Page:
Offshore Outsourcing Call Centres To India Business Essay

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During the last years, offshore outsourcing of call centres to East Asian countries and specifically to India is a very common phenomenon among Western companies. There is a wide range of articles referring to this business venture. However, only three were selected in order to examine the methodology that has been used to study the case of Indian call centres. (Budhwar et al 2006, Taylor and Bain 2005, Kuruvilla and Ranganathan 2008) The reason the critique is limited to three articles is attached to their extended and in-depth research.

Methodological orientations

It can be clearly said that, epistemologically these three qualitative articles have a dominant interprevist orientation. Similar research methods are used and their content is centralised on the relationship between employers and employees. The articles of Budhwar et al 2006, Taylor and Bain 2005, Kuruvilla and Ranganathan 2008 have objectives that are related to the HR policies in Indian call centres.

To begin with, Kuruvilla and Ranganathan's research is based on "the challenges in linking macro and micro human resource policies with an economic development strategy based on export-oriented services" (Kuruvilla, Ranganathan, pg 39, 2008). Their study is mainly empirical and partly conceptual. (Kuruvilla, Ranganathan, pg 41, 2008) In particular, they conducted research from 2004 until 2007. In these four years, they interviewed, using the "snowball sampling method" (Kuruvilla, Ranganathan, pg 40, 2008), 79 people such as the operational manager and the HR manager of large firms as well as several experts on Indian call centres such as journalists, professors and critics. In 2004, several observations took place and information was collected regarding the "work flow" and the techniques that were used for "neutralizing the accent" (Kuruvilla, Ranganathan, pg 40, 2008). In 2007, due to their specified aim to narrow down their research to used HR policies, Ranganathan studied closely and intensively the hr tactics and "policies" which were applied by HR managers, in a firm that was among the 3 most powerful companies at that time. Moreover, collecting extra data from "trade magazines" contributed to the improvement of the research (Kuruvilla and Ranganathan, pg 41, 2008).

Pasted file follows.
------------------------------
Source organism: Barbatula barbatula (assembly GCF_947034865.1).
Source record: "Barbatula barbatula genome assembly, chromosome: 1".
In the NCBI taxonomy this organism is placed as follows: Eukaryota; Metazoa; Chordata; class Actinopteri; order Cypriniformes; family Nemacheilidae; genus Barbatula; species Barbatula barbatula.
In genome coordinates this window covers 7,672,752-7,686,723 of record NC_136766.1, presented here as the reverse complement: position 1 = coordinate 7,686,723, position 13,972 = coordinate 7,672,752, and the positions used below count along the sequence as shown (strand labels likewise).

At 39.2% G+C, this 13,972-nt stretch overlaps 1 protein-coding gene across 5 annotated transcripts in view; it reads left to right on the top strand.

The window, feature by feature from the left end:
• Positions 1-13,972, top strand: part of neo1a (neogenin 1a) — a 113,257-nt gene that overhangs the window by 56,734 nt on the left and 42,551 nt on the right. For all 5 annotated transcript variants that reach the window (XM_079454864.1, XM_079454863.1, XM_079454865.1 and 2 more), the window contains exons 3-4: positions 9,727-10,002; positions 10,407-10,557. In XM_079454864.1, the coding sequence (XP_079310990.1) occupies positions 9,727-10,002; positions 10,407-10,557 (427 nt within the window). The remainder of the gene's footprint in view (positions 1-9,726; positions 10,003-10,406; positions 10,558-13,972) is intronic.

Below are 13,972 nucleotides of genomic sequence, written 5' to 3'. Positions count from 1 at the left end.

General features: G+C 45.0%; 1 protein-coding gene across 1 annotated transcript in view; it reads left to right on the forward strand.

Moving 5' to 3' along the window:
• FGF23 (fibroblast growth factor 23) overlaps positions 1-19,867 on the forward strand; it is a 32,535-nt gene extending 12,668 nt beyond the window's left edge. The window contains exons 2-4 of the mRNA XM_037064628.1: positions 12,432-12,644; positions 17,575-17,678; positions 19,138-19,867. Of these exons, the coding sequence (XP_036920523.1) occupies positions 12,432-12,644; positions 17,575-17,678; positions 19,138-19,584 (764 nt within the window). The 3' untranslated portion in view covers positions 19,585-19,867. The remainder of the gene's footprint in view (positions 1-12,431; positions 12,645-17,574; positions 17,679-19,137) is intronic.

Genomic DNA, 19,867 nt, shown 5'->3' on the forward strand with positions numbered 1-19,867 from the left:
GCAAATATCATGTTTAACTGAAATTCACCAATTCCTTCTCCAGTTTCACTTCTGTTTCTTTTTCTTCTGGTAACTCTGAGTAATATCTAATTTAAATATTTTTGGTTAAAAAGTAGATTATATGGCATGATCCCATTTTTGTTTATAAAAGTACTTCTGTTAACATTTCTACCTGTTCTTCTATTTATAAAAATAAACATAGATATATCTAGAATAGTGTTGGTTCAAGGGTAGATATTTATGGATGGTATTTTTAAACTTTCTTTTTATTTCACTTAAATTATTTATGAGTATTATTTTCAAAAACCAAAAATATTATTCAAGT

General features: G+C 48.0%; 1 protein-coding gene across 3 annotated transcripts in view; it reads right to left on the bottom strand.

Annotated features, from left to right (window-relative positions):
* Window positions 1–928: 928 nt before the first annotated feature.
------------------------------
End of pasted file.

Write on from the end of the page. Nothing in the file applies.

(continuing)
Budhwar et al were interested in the "investigation of human resource management (HRM) systems of call centres in India." (Budhwar et al, pg 881, 2006) Their research is also mainly empirical but some secondary data was used as well. (Budhwar et al, pg 887, 2006) The research is divided into two stages. In the first phase, the authors visited eleven call centres which were located in and around Delhi. They interviewed 25 people whose tasks were relevant to HR activities. Furthermore, they collected data from secondary sources such as internal documents. (Budhwar et al, pg 886, 2006) In the second phase, a questionnaire survey was conducted among 204 "on-floor" agents in eleven call centres. Agents were requested to evaluate 28 statements that are connected with high turnover rates and give 3 main reasons for the high level of "attrition". (Budhwar et al, pg 886, 2006)